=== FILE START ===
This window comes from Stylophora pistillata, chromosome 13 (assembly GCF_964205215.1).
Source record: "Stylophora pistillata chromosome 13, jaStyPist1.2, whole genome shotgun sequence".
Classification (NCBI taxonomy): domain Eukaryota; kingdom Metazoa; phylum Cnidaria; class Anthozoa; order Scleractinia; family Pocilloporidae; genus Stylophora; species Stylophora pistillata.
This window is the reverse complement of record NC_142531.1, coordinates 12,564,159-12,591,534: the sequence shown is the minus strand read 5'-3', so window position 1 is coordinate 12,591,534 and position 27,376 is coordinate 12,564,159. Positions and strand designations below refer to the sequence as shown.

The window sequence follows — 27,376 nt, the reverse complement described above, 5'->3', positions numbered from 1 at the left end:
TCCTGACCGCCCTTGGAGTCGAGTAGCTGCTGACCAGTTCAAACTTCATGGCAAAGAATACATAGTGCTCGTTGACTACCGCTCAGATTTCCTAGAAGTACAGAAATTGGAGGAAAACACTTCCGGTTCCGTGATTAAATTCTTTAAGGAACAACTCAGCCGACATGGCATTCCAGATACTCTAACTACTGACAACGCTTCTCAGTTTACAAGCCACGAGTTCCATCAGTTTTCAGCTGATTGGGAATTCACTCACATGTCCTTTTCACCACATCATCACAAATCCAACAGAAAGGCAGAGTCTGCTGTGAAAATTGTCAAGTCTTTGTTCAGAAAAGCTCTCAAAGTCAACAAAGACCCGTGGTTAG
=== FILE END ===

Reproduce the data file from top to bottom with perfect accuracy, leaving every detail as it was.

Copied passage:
This window comes from Stylophora pistillata, chromosome 13 (assembly GCF_964205215.1).
Source record: "Stylophora pistillata chromosome 13, jaStyPist1.2, whole genome shotgun sequence".
Classification (NCBI taxonomy): domain Eukaryota; kingdom Metazoa; phylum Cnidaria; class Anthozoa; order Scleractinia; family Pocilloporidae; genus Stylophora; species Stylophora pistillata.
This window is the reverse complement of record NC_142531.1, coordinates 12,564,159-12,591,534: the sequence shown is the minus strand read 5'-3', so window position 1 is coordinate 12,591,534 and position 27,376 is coordinate 12,564,159. Positions and strand designations below refer to the sequence as shown.

The window sequence follows — 27,376 nt, the reverse complement described above, 5'->3', positions numbered from 1 at the left end:
TCCTGACCGCCCTTGGAGTCGAGTAGCTGCTGACCAGTTCAAACTTCATGGCAAAGAATACATAGTGCTCGTTGACTACCGCTCAGATTTCCTAGAAGTACAGAAATTGGAGGAAAACACTTCCGGTTCCGTGATTAAATTCTTTAAGGAACAACTCAGCCGACATGGCATTCCAGATACTCTAACTACTGACAACGCTTCTCAGTTTACAAGCCACGAGTTCCATCAGTTTTCAGCTGATTGGGAATTCACTCACATGTCCTTTTCACCACATCATCACAAATCCAACAGAAAGGCAGAGTCTGCTGTGAAAATTGTCAAGTCTTTGTTCAGAAAAGCTCTCAAAGTCAACAAAGACCCGTGGTTAG